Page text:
Shane Walsh brings deep and successful operational, business development, leadership, and management experience spanning six different industries that includes military service. Shane is the son of a Founder who built a small industrial equipment rental company in Houston, Texas and sold the company to a large private strategic acquirer shortly after Shane joined the business. While transitioning and scaling the company from a family-owned business to a multi-site corporate enterprise with no employee turnover, he rose to the position of Division Vice President and led the business through two private equity sales and two recapitalizations over the next six years. Shane oversaw the growth of the business from 14 to 50 employees, and revenue growth from $4M to more than $18M. During this growth, the company introduced new products and services and expanded its footprint into new geographic territories, including three new regional offices.
During his tenure, Shane identified, interviewed, hired, and trained each of the additional personnel in the company; designed and executed all of the personnel training programs; and developed expansion plans for new employees and new regional offices, all of which led the organization to significant profit increases in their first years of operation.
Shane later served as Senior Vice President of a Houston-based oilfield services business and supervised the well service and water transfer businesses in Texas, Colorado, North Dakota and California. His division included 200 employees and generated revenues of over $45M. After relocating to Austin in 2013, Shane served as Director of Business Development for an Austin-based software company specializing in RFID-enabled asset management. He was also recruited to serve on the Board of Directors of a venture-backed technology company.
Shane also gained valuable leadership and management experience as a Field Director for a nationwide financial services company, where he identified, assessed, recruited, trained and led a team of investment professionals providing structured products and services. His personal production ranked in the top 5% of his peer group, and his team rose to become the top ranked unit among his peer groups in the Southern region of the United States.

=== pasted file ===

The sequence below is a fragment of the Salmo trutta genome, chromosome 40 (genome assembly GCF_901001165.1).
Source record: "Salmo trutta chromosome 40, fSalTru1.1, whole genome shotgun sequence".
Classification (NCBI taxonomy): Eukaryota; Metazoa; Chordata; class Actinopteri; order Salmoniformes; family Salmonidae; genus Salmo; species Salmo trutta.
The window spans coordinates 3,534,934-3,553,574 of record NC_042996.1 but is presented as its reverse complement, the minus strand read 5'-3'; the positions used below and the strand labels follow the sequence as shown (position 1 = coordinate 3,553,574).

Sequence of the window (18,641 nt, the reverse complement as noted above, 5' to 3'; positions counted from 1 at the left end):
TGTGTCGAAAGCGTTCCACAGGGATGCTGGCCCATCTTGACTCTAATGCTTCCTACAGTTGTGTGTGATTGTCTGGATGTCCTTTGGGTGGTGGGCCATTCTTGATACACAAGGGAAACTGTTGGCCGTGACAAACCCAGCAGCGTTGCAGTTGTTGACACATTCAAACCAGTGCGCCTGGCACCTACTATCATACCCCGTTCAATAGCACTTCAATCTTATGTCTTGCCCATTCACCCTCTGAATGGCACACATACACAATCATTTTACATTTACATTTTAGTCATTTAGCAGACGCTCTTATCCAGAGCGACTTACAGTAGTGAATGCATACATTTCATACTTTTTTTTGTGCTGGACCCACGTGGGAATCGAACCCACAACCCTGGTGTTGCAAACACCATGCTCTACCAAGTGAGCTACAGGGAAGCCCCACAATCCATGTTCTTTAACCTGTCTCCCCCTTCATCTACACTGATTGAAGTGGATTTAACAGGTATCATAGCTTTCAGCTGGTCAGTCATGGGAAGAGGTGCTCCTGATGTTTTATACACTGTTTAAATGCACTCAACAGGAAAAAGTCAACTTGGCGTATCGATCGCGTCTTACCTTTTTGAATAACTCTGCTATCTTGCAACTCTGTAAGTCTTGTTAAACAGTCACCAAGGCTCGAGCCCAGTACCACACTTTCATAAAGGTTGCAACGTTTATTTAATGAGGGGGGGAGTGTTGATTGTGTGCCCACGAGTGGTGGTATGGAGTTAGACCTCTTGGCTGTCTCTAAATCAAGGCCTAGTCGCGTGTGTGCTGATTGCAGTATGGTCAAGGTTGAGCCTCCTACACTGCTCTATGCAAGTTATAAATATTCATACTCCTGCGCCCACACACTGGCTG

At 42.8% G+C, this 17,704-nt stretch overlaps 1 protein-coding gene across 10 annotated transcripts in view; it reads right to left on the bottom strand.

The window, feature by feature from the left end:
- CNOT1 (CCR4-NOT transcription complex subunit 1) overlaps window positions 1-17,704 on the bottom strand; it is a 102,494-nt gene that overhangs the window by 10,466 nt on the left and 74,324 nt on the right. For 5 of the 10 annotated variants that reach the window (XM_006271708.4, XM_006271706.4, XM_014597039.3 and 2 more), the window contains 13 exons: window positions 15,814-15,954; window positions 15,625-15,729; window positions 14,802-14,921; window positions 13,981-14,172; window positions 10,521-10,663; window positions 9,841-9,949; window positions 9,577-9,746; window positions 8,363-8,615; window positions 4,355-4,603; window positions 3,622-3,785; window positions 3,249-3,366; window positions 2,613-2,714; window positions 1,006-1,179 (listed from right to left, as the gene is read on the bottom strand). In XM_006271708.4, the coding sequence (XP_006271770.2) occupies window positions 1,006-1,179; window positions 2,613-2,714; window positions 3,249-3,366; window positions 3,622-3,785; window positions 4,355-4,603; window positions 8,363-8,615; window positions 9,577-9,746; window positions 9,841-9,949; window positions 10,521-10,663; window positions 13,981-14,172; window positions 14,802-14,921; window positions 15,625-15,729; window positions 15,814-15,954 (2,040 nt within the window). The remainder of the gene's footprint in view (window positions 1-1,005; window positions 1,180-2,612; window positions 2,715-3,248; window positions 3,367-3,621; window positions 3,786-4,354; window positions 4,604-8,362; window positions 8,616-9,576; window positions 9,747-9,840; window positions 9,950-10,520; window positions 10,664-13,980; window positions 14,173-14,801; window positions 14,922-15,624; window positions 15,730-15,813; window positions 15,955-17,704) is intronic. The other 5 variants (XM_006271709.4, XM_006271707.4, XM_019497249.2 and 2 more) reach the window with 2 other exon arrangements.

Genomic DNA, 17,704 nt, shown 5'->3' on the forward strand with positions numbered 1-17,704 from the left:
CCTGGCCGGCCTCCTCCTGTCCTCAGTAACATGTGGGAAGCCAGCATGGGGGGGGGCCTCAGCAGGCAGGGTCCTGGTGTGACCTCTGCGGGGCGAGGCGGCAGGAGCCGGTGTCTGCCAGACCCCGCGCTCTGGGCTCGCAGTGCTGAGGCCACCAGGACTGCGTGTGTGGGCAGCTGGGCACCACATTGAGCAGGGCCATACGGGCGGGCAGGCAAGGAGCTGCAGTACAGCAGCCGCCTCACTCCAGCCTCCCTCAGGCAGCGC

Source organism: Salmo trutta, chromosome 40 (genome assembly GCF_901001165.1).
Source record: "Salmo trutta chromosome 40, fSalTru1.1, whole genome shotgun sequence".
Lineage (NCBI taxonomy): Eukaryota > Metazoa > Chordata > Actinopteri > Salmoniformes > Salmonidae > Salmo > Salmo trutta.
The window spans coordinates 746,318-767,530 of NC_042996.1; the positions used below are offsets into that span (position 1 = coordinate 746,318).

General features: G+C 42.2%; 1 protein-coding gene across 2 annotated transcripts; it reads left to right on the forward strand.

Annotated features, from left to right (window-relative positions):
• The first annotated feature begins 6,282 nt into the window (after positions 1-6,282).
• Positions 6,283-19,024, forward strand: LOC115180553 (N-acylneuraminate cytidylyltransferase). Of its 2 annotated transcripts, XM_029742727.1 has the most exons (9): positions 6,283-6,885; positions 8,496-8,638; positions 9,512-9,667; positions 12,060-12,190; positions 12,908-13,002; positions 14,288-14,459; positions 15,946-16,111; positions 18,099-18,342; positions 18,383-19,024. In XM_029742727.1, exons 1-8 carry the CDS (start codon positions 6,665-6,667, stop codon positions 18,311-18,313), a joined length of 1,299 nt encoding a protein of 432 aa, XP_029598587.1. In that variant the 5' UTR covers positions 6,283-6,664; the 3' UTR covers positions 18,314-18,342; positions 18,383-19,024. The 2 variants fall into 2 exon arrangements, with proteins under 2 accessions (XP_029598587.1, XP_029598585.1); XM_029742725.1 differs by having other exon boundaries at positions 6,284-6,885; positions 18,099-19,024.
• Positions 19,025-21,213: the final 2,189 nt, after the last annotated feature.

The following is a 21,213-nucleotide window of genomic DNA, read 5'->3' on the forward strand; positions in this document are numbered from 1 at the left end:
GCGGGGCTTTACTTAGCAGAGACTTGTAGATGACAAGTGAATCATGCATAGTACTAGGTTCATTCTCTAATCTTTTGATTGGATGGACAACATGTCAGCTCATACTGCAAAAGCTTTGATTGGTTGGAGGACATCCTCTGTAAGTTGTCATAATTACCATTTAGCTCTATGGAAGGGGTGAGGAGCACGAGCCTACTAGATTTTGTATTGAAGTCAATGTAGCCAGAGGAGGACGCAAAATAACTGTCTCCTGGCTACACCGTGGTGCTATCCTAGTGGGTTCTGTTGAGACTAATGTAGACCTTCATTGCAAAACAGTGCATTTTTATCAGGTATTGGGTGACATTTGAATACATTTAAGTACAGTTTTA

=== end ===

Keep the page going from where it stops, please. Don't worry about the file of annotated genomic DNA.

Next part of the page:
In 2015, Shane co-founded a venture capital firm with another Army veteran to invest in Texas-based technology companies with significant early traction and a proven product. Most importantly, the firm based investment decisions largely on the leadership ability of the team in place – not simply on their intelligence or ability to innovate. Shane built all of the firm’s processes, procedures and infrastructure and served as the operating partner of the firm.
Most recently, Shane served as the Chief Operating Officer for a large commercial real estate firm in Austin. Shane led efforts to build structure and sustainability into the business during a period of rapid growth, and simultaneously launched a new investment fund to invest in Austin-based commercial real estate projects.
Shane currently serves as President of Rent Equip, a private equity-backed company headquartered in Austin. In his current role, Shane oversees all company operations as well as the company’s ambitious growth strategy across Central Texas and beyond.
Shane received a four-year Army ROTC scholarship and earned a BS in Marketing at Boston College. He subsequently served in the United States Army with the 1st Infantry Division as a Tank Platoon Leader and Tank Company Executive Officer. He is an avid triathlete and has completed over 30 sprint, Olympic, and half-iron distance races. Shane resides in Austin, Texas with his wife and two sons.